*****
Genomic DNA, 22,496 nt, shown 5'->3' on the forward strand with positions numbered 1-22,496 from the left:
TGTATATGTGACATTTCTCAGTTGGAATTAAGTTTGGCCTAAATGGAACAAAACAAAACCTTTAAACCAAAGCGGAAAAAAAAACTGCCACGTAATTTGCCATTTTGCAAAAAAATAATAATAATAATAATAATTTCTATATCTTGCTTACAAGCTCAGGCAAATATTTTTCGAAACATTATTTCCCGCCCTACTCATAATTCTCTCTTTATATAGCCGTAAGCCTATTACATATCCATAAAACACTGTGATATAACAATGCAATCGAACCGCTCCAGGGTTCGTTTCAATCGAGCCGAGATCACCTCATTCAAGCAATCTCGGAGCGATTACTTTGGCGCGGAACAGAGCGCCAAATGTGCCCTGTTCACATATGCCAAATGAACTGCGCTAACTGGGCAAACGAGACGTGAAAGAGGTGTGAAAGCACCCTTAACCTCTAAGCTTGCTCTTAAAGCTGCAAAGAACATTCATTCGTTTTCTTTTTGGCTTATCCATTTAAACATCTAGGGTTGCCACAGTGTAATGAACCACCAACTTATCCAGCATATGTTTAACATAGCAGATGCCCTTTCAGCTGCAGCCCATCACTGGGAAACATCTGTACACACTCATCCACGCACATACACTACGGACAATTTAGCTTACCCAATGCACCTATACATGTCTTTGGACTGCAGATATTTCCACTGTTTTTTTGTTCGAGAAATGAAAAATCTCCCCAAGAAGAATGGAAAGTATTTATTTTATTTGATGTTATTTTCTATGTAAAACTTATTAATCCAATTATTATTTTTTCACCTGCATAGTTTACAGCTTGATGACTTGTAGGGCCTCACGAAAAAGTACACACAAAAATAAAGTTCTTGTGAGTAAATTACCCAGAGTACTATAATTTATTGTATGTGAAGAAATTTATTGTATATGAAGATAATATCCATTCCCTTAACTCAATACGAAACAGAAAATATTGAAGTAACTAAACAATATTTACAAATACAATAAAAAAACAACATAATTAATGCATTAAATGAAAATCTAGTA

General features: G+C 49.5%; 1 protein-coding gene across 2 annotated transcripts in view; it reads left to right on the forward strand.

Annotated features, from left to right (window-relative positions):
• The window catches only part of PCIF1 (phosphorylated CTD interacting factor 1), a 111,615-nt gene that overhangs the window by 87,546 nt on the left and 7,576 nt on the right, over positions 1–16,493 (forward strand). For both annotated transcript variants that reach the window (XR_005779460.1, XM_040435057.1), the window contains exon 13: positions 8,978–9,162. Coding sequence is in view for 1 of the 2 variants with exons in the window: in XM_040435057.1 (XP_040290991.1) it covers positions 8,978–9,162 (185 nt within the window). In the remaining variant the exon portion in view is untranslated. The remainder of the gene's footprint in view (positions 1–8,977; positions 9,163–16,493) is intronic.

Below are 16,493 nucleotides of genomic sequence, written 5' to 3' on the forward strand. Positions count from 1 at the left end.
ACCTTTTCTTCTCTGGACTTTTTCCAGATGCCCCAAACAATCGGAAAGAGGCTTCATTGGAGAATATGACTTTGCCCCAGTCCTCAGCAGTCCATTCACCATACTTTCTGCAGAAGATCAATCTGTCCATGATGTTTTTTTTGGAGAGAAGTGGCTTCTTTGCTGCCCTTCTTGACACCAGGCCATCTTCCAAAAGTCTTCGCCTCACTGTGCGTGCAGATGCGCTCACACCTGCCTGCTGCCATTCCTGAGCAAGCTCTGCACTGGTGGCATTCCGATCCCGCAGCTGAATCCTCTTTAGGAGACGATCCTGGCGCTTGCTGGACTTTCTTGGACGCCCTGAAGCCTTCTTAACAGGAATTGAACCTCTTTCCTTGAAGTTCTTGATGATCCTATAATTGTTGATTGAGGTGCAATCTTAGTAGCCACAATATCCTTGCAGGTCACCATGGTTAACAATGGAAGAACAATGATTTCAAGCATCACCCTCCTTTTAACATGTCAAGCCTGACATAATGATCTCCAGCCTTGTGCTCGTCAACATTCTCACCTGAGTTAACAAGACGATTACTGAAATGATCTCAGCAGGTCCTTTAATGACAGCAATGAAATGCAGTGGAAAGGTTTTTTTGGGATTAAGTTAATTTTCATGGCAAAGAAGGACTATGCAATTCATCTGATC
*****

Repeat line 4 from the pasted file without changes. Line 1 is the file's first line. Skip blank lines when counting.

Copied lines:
Annotated features, from left to right (window-relative positions):